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Do I even stand a chance?

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  • Do I even stand a chance?

    I know these questions crop up all the time, but I'd greatly appreciate any help I can get.

    Does anyone know if the California requirements on medical waivers have loosened at all in the past year? I tried talking to an active Army recruiter around this time last year and didn't have the best luck in the medical department. I decided to wait and try again later, and after more research eventually decided the Guard would be the best fit for me. Which brings me to my current predicament:

    I was on an SSRI through college for anxiety (it did more harm than good, and eventually I woke up and got off of them completely) and two years ago I was treated for a rare, mild cancer.

    I'm 24, female, have a Bachelor's degree and a 97 on the practice ASVAB, no criminal record and it's been two years since I've been off my meds and two years since my surgery/radiation treatments. I want to enlist in the CAARNG as a 68W. (Not interested in 09S/OCS.)

    I have more than enough supporting paperwork from surgeons, radiologists and doctors to prove that the tumor was fully removed and that the radiation was a "just in case", and that the odds of it coming back are almost nil. It was also not in a major organ (salivary gland). Everything is functional and as it should be now (except for the amazing three inch scar down my neck - would I need a waiver for that too? It's pretty visible).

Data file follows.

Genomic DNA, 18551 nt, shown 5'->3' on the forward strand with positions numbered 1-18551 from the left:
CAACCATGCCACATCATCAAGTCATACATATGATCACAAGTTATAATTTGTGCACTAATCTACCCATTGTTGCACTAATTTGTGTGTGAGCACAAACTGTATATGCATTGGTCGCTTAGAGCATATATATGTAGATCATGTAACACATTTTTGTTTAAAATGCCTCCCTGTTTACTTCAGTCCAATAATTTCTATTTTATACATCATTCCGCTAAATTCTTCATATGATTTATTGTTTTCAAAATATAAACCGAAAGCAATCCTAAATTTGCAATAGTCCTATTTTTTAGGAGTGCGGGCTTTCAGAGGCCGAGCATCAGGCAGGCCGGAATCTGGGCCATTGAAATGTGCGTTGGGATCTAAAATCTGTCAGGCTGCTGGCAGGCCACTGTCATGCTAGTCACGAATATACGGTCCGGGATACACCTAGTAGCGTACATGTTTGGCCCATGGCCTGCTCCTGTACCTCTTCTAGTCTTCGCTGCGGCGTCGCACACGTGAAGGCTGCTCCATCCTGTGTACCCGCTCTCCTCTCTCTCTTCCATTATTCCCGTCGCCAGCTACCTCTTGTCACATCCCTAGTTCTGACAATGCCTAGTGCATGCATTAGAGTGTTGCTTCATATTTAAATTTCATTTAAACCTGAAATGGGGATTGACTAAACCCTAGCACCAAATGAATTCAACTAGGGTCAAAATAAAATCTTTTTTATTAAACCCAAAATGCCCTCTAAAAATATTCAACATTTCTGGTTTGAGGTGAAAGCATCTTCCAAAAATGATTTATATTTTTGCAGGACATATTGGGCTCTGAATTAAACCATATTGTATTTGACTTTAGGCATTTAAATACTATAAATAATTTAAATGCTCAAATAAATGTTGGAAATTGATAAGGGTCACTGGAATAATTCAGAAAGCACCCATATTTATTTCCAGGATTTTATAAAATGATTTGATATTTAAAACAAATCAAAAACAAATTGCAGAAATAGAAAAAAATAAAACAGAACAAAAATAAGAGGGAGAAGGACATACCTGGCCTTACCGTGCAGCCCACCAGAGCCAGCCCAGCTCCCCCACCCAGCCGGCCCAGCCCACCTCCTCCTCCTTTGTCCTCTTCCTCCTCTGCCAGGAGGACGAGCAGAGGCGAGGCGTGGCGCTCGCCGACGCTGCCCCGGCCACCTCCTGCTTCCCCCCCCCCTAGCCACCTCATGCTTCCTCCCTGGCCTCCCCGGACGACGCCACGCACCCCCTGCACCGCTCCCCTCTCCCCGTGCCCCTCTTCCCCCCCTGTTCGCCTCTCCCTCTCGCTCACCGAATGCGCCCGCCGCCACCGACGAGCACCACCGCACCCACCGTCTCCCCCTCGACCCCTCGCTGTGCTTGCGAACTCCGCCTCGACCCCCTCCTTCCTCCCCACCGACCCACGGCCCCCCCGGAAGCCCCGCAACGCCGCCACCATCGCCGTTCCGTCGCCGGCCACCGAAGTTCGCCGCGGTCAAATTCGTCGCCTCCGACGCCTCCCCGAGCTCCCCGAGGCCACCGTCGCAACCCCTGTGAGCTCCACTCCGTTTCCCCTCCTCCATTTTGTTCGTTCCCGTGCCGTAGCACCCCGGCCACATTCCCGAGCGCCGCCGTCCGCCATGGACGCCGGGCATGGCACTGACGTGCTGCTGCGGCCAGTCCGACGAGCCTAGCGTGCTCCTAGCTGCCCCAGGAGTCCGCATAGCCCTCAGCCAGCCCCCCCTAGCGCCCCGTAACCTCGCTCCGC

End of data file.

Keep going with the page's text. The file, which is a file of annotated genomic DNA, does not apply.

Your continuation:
My real problem is with the anxiety diagnosis. Having a BS in Psychology now and looking back, I strongly feel I was misdiagnosed (and some of the things the psychiatrist said in the records are pretty scathing - he describes things I don't even remember telling him, and other things are inconsistent with what I did tell him). Except I get the feeling that in a me vs the psychiatrist situation, the psychiatrist would win.

    Is there anything I can do to counteract that black mark on my medical history? Right now I'm in great shape physically and mentally - I have a degree, a steady job, plans for graduate school, a test date for the GRE, I'm a cyclist/rock climber/kayaker in my free timeÖ all obtained after separating from the medication. What are they looking for here? This isn't an OCS app, so letters of recommendation probably wouldn't help. I'm totally at a loss. I was toying with the idea of a psych re-evaluation, but I don't know if I need to go back to the same psychiatrist or a neutral third party. I can also prove that my being medicated did horrible things to my grades and my ability to function (the opposite of what it was supposed to do - I bounced back to normal after a few months of being off of them), but again, I'm not sure it's enough, and it's correlational at best.

    Sorry for the wall of text. I'm just terrified of stepping into a recruiter's office because it might be "too soon" after all this medical mess. I feel like I've been sitting on my hands for a year, but at the same time I've been waiting for this for too long to mess it up because of some bad timing or misinformation. The last thing I want is to be shooed out the door with a "don't call us, we'll call you."

    Thanks for your understanding or any information you might have.

  • #2